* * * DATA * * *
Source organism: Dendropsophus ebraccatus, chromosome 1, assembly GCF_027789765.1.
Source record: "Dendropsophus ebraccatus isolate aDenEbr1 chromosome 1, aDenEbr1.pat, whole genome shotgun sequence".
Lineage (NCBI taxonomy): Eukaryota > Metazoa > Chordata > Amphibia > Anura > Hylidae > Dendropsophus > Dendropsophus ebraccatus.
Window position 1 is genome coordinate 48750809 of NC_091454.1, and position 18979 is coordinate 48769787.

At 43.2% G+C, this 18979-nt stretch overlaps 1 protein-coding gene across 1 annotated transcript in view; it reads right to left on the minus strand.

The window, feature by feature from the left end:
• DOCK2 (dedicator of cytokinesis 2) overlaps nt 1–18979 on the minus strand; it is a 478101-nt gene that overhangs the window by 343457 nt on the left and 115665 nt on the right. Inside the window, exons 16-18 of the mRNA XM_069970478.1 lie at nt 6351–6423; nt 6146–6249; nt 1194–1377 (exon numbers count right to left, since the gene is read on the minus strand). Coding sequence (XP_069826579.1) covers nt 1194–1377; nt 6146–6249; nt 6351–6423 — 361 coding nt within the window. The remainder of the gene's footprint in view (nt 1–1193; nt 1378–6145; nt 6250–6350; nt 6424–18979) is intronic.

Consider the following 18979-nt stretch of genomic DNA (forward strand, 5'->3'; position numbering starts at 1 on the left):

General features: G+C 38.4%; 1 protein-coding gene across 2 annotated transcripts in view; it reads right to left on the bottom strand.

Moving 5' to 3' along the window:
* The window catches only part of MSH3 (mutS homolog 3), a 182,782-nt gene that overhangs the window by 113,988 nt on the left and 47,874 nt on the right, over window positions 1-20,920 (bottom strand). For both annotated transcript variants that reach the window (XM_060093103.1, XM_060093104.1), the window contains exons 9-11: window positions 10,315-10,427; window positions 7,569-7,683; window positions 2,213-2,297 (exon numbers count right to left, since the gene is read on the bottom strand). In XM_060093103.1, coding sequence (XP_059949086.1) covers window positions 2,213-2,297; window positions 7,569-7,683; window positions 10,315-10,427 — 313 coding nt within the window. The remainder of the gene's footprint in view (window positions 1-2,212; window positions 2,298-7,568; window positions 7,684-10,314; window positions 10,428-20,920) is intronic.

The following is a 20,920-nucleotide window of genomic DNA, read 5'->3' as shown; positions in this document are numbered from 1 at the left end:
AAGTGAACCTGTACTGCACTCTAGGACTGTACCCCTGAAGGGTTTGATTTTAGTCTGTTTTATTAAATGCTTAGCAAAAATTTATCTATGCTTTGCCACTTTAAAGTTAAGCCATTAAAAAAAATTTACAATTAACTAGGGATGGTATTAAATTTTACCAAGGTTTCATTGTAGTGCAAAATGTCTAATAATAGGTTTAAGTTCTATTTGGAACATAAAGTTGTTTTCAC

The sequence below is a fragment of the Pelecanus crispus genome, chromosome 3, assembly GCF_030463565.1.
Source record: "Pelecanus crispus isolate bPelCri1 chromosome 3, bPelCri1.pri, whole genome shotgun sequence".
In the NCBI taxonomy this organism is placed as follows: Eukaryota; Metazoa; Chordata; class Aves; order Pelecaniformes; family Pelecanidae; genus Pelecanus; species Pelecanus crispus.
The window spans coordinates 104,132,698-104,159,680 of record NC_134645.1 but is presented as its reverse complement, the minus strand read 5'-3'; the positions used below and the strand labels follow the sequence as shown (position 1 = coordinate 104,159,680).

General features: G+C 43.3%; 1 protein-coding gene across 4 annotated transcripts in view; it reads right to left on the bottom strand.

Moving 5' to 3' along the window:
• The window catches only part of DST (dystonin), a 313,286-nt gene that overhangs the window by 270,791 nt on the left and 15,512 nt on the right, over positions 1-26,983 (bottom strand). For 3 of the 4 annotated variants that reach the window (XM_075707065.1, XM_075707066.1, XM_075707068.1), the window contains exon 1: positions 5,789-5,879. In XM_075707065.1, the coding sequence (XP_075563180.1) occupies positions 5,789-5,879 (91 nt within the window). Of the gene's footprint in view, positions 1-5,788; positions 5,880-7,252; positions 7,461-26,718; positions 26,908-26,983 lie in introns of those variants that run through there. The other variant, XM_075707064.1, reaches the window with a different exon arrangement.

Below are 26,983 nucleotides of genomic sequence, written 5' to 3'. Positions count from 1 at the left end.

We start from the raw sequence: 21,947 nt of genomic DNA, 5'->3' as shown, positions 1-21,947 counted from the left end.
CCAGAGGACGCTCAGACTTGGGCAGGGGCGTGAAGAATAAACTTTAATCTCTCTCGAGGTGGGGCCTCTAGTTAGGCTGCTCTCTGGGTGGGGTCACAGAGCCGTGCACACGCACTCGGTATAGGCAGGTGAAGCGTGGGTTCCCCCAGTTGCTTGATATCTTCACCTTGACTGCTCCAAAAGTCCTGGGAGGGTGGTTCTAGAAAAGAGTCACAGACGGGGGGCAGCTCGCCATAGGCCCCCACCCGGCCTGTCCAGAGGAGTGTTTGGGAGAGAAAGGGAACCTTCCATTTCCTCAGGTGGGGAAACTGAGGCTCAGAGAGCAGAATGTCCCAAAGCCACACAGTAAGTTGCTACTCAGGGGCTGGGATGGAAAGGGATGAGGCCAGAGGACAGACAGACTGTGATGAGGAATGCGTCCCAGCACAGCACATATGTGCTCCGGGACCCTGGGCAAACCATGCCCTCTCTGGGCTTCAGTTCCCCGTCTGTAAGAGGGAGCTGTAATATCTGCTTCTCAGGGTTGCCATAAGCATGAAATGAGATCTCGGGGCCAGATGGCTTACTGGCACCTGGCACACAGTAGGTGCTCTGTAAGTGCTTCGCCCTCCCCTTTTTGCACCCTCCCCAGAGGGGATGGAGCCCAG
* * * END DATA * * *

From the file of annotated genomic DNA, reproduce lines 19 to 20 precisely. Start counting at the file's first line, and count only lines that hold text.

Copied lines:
Moving 5' to 3' along the window:
• The window catches only part of DST (dystonin), a 313,286-nt gene that overhangs the window by 270,791 nt on the left and 15,512 nt on the right, over positions 1-26,983 (bottom strand). For 3 of the 4 annotated variants that reach the window (XM_075707065.1, XM_075707066.1, XM_075707068.1), the window contains exon 1: positions 5,789-5,879. In XM_075707065.1, the coding sequence (XP_075563180.1) occupies positions 5,789-5,879 (91 nt within the window). Of the gene's footprint in view, positions 1-5,788; positions 5,880-7,252; positions 7,461-26,718; positions 26,908-26,983 lie in introns of those variants that run through there. The other variant, XM_075707064.1, reaches the window with a different exon arrangement.